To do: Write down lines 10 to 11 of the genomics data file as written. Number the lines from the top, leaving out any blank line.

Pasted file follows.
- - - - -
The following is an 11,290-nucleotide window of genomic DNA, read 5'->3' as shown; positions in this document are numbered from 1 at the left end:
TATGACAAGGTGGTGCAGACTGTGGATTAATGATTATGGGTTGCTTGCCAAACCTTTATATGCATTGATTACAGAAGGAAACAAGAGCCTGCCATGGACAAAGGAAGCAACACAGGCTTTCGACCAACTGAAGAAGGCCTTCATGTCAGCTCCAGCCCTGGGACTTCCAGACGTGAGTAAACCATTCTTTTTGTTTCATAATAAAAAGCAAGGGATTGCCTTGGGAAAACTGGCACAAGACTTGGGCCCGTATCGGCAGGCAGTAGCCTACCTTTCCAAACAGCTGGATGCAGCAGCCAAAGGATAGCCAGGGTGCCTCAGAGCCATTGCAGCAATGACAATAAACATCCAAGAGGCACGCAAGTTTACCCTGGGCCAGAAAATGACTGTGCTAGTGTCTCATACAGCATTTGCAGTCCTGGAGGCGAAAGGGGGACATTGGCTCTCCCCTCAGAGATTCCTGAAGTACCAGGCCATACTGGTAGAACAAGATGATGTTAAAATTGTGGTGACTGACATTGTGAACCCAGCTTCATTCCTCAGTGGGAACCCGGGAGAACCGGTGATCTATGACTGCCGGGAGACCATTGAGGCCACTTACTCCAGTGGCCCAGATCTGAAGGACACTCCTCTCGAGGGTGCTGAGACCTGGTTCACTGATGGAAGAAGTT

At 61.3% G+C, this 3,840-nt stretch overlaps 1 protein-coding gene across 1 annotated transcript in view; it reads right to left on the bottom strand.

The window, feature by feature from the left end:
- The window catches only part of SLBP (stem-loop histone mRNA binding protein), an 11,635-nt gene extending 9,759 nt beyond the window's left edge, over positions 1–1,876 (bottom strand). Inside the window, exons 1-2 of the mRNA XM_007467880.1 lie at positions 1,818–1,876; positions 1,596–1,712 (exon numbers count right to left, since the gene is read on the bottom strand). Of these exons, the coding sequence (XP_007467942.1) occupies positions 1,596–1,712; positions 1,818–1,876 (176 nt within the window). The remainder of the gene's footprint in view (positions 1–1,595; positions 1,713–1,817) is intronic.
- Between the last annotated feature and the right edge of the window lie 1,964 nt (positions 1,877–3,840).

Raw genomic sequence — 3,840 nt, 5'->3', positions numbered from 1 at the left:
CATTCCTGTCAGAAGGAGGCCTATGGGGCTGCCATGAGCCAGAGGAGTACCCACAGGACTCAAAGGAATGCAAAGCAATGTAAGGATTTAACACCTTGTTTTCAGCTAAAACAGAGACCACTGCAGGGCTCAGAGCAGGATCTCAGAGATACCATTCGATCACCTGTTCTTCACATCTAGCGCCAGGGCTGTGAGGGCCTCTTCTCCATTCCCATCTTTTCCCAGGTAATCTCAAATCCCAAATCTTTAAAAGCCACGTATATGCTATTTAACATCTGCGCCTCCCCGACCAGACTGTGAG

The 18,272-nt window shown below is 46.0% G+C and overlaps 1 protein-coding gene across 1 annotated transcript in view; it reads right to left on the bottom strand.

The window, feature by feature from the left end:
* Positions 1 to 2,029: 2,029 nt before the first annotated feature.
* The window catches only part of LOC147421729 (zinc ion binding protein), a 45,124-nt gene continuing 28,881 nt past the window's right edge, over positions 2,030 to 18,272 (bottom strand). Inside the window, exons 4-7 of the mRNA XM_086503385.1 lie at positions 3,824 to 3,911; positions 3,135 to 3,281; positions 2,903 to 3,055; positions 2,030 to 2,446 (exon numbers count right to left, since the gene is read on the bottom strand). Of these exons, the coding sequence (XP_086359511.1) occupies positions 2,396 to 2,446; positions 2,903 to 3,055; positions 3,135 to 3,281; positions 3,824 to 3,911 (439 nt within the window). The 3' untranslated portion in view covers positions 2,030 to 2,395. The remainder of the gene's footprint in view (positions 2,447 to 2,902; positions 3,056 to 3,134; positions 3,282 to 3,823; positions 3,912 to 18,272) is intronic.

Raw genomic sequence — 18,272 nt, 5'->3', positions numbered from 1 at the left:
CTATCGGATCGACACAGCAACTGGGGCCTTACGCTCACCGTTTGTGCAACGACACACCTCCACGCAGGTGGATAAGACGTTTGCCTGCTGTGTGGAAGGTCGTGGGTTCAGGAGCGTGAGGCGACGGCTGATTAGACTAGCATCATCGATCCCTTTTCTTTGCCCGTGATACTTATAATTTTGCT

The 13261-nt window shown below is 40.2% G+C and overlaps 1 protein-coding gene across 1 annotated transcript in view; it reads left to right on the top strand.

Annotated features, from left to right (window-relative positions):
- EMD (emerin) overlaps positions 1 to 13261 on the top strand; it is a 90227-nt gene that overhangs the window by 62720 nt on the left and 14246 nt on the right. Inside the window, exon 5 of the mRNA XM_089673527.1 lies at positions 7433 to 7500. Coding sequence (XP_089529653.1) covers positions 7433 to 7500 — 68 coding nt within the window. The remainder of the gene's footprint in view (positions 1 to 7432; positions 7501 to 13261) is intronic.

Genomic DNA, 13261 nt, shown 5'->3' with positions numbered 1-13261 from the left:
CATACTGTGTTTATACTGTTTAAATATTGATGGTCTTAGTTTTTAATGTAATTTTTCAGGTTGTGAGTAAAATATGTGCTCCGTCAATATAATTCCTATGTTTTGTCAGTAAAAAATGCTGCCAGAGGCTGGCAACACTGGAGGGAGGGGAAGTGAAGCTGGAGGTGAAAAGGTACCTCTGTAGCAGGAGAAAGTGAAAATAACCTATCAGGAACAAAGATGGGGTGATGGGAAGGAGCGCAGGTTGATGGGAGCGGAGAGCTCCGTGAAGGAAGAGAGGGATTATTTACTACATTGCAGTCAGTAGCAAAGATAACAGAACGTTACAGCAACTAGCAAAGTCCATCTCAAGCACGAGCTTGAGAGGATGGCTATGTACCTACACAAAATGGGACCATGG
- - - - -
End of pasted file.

The window, feature by feature from the left end:
* Positions 1 to 2,029: 2,029 nt before the first annotated feature.